CRCAH past events
Heritage/History/Place discussion group
Every two months the Heritage/History/Place discussion group will gather at CRCAH's SMB hub with the aim of bringing together various disciplines and perspectives to discuss issues around history, heritage and place in Ballarat. Each session will centre around a theme, hosted by guest curators who will share related content on the History/Heritage/Place: Historic Urban Landscapes Facebook page prior to the session.
The first session will look at questions of what an historic urban landscape is and the concept of cities as dynamic organisms.
First meeting: Thursday 23 July 5.15-6.30pm, CRCAH, Old Chemistry Building, SMB
Contact: David McGinniss firstname.lastname@example.org
View discussion group invitation (pdf, 167kb) for further information.
Public Records Office holds oral history Victoria symposium
On Saturday 27 June, the Public Records Office Victoria (PROV) held a symposium about innovative approaches to oral history. The symposium was of interest to researchers and to anyone in the broader community who uses oral history as a way of exploring Australian society and social history.
For further information, please visit the PROV Grants newsletter 23 June 2015
CRCAH hosts history workshop for school students
The History Teachers Association of Victoria (HTAV), in partnership with the Collaborative Research Centre in Australian History (CRCAH) ran a successful two day history workshop for accelerated young learners at FedUni's SMB campus, 16-17 April. Gifted and talented primary students from a several Ballarat schools enthusiastically explored a range of history-related tasks and issues including how to think about different historical perspectives; using evidence to support ideas; and how to hone their observation skills. The students were guided in the development of a Passion Project which they will present at the HEP Highlights exhibition later this year.
"The History Teachers' Association of Victoria was delighted to forge a new and exciting partnership with Federation University Australia. The History Enrichment Program (HEP) allowed participating students to enjoy new learning challenges in a university environment." -- Richard Smith, Executive Officer, History Teachers' Association of Victoria
"This was a wonderful opportunity for students who are passionate about history to meet and work with other talented students and to be challenged and extended by the fantastic HTAV staff." -- Professor Keir Reeves, Director, CRCAH.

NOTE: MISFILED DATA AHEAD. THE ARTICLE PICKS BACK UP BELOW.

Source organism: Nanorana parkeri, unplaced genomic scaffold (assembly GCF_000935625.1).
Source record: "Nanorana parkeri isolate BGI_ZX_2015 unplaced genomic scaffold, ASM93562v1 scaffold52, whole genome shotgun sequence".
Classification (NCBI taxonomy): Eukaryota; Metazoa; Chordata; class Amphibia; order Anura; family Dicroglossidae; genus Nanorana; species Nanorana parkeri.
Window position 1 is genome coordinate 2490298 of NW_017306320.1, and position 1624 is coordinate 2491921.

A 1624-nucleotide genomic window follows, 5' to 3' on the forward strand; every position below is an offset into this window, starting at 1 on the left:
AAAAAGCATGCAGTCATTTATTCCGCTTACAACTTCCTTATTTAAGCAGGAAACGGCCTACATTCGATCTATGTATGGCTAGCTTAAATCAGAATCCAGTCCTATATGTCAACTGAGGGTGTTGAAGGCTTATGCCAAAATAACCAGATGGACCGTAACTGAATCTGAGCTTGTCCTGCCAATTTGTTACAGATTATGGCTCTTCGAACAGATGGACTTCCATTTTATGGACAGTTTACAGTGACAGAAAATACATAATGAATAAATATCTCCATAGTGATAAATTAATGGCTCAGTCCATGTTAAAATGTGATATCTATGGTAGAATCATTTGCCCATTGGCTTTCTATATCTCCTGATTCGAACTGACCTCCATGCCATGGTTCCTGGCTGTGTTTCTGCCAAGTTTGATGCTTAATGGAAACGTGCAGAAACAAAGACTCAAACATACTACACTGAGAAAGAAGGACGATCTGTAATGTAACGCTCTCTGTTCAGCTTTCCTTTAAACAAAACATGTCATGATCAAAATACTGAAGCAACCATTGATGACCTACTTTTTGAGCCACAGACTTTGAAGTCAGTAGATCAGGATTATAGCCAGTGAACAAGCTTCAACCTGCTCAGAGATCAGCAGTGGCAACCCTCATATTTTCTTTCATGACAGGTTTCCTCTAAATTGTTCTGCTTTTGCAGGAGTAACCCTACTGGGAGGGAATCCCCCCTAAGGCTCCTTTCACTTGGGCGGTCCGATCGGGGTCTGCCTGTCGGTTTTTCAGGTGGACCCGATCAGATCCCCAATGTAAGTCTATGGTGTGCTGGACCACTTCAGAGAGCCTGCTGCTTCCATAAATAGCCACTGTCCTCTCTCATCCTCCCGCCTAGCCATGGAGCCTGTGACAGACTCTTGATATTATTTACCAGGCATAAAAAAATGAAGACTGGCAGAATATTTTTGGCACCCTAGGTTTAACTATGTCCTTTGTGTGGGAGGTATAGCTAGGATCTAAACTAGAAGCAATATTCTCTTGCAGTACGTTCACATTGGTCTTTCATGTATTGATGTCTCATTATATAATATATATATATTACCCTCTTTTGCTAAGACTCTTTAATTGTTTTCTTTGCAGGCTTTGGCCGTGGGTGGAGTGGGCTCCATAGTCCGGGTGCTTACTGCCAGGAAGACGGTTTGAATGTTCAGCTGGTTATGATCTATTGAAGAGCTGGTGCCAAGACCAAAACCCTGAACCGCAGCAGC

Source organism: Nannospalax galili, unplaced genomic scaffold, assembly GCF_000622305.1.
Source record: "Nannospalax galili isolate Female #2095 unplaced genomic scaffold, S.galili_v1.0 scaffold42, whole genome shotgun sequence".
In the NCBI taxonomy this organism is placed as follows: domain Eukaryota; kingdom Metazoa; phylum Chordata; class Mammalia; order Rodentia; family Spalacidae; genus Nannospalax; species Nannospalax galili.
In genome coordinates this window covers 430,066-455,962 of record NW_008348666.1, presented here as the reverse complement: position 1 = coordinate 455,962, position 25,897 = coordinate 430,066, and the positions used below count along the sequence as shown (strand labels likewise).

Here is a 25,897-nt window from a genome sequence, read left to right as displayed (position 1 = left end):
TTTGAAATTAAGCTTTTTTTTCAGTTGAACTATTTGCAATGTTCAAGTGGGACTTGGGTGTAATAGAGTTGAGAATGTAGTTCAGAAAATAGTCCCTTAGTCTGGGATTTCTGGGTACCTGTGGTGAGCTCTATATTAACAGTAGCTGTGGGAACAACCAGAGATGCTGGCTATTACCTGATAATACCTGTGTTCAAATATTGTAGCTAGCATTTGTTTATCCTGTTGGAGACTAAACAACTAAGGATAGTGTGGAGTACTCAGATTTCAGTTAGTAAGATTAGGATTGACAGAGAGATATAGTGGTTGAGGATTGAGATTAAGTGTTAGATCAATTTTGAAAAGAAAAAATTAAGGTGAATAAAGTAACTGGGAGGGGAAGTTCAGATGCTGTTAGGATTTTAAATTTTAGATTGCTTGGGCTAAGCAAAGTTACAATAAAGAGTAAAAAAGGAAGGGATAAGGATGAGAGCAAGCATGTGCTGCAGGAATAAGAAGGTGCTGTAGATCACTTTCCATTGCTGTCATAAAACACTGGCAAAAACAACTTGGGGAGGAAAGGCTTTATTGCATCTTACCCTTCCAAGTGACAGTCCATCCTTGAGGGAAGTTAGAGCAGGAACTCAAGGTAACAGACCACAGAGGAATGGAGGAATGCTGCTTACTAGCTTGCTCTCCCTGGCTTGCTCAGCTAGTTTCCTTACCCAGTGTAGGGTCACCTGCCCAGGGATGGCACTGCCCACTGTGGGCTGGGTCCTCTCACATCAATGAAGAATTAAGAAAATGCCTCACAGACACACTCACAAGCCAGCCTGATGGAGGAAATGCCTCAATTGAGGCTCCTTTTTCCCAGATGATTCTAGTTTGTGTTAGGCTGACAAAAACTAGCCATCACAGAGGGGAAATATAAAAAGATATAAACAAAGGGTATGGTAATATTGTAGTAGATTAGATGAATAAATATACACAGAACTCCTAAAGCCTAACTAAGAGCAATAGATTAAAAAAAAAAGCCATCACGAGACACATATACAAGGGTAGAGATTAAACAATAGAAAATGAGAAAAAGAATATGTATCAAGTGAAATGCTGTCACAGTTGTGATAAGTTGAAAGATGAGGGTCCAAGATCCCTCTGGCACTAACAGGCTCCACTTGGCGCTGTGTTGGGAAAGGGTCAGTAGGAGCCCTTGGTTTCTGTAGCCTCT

Participating students commented that:
"The program was very well planned. I enjoyed every part of it. Being able to mingle and get to know new people who are at the same level as me and who think like me is a fantastic opportunity."
"You have made me expand my knowledge and push the boundaries, a thing I sincerely love doing!"
"I found the passion project really good and a way I could express my passion and let people know about it."
"I wish this was my school!"
CRCAH and HTAV look forward to working together later in the year for a similar program directed at secondary students.
HEP is funded through the Strategic Partnerships Program by the Department of Education and Training (Victoria).
Primary students from the Ballarat region participating in the History Enrichment Program run by the History Teachers' Association of Victoria and Federation University Australia. Photo is courtesy of HTAV.
Collaborative Research Centre in Australian History launch
9 May 2014
Ballarat Lodge and Convention Centre
The launch of CRCAH united historians from across Federation University Australia with regional, state, national and international partner organisations. It provided a wonderful opportunity for all participants to help create a plan for the first year of the Centre's operation
Watch the Collaborative Research Centre in Australian History Launch below (1hr 15mins).
Professor Tom Griffiths (WK Hancock Professor of History, Australian National University) presented the keynote address entitled "History under the Southern Cross: Reflections on the future of Australian history". Tom's presentation can be viewed at the 18:05min mark of the video.